Understanding Disengagement from HIV Care in Sub-Saharan Africa
Investigators interviewed patients in three sub-Saharan countries who had extended absences from care to develop an explanatory model of why missing clinic visits often leads to long-term disengagement from care.
The delivery of antiretroviral therapy to people living with HIV in resource-limited nations through programs such as the President's Emergency Plan for AIDS Relief and the Global Fund is considered to be one of the greatest public health achievements of the past decade. Many have argued that the only way to achieve an "AIDS-free generation" is to capitalize on the significant investment in life-saving treatment delivery in resource-limited settings and focus on engagement in care through sociobehavioral and implementation-science research. In a recent qualitative study conducted from January 2010 through March 2012 in Tanzania, Uganda, and Nigeria, researchers sought to understand why HIV-infected individuals in sub-Saharan Africa disengage from care.
The researchers used tracking lists from clinics in the three countries to identify adults who were enrolled in care, had missed a regularly scheduled follow-up appointment, and had not subsequently returned for at least 3 months. Lists from three such clinics yielded a total of 890 patients, of whom 287 were located. Ninety-one of these patients agreed to be interviewed about their experiences in the clinic and with tracking, as well as their reasons for missed appointments.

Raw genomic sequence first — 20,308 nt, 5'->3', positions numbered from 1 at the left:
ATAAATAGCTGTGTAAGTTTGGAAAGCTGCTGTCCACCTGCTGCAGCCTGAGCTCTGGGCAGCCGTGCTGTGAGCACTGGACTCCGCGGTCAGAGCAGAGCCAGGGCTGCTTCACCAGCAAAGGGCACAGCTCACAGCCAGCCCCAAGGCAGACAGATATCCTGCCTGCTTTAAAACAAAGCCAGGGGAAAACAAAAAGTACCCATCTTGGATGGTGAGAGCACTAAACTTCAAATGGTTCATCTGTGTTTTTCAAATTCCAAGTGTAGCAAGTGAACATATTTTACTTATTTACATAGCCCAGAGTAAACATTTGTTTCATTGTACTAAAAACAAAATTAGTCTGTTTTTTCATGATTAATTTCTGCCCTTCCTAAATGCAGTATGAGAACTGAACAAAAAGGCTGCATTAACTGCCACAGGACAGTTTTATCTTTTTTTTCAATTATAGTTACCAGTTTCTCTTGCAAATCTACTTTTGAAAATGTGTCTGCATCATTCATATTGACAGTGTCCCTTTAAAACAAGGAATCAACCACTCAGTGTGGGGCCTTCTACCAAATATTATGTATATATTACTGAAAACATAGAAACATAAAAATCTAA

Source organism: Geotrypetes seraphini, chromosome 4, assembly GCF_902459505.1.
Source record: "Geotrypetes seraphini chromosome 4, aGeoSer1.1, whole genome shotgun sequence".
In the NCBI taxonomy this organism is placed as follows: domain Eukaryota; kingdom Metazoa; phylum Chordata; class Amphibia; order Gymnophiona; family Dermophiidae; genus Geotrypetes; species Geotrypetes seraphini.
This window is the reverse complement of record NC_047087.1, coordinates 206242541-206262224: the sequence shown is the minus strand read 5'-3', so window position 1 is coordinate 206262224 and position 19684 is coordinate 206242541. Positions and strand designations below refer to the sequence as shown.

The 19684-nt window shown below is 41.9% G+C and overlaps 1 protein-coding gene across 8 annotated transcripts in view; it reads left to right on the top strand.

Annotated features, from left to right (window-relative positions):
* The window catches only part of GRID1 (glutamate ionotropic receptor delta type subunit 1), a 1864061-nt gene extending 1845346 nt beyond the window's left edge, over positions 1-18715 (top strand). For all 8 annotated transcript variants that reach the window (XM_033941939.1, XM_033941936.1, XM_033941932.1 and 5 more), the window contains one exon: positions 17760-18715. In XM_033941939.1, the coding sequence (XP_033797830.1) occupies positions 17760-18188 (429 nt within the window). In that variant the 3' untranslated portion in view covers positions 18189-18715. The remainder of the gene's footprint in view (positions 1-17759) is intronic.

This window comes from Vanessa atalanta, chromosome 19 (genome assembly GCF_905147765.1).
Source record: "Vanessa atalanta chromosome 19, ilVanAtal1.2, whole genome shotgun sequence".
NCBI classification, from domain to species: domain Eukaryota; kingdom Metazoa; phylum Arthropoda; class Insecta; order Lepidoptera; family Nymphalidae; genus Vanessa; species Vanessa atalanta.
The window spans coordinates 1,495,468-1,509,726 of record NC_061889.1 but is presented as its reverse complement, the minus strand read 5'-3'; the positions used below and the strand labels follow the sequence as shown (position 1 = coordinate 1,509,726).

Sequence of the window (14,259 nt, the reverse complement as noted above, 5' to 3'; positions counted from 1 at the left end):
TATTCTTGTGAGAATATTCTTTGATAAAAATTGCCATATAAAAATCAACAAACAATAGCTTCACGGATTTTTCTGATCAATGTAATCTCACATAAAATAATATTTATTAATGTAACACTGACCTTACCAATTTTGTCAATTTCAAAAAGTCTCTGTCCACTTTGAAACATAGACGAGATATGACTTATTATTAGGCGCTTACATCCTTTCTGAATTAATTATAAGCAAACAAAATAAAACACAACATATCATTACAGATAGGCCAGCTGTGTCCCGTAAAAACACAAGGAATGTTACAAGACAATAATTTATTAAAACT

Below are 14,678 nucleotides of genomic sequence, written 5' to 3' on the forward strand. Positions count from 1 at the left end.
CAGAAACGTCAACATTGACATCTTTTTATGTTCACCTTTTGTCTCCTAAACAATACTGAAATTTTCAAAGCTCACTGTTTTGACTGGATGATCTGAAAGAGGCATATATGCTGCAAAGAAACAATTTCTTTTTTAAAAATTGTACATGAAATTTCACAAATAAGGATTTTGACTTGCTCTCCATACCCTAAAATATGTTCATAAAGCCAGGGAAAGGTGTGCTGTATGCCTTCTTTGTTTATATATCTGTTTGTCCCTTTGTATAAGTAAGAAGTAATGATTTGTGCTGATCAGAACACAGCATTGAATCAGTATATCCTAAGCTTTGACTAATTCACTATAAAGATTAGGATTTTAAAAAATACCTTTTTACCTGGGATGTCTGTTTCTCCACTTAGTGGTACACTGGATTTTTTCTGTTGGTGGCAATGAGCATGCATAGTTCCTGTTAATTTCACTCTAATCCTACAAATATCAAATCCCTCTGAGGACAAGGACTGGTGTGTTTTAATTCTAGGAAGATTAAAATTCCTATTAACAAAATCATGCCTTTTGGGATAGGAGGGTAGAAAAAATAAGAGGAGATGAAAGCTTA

Initial reasons for missing appointments included competing demands on patients' time, unexpected events preventing patients from coming to the clinic, encounters with violence, and dissatisfaction with care. These reasons — particularly when compounded — can ultimately lead to a sense of shame, apprehension, and reluctance to return for treatment.
Comment: This study provides an important framework for providers engaged in patient care in resource-limited settings. It moves beyond the model of "lost to follow-up" to consider the dynamic and often incremental processes that can work together to keep people living with HIV out of care. In so doing, it provides a more nuanced picture of why many individuals in such settings disengage from care. Ultimately, providers need to recognize the likelihood that absences will occur over a lifetime of treatment — and to employ a model of harm reduction both by preventing missed clinic visits and by moving beyond an environment of shame and judgment for those who re-enter care.
— Ingrid T. Katz, MD, MHS
Dr. Katz is an Instructor at Harvard Medical School and a physician-researcher at Brigham and Women's Hospital in Boston. She declares no conflicts of interest.
Published in Journal Watch HIV/AIDS Clinical Care March 11, 2013
Ware NC et al. Toward an understanding of disengagement from HIV treatment and care in sub-Saharan Africa: A qualitative study. PLoS Med 2013 Jan; 10:e1001369. (http://dx.doi.org/10.1371/journal.pmed.1001369)
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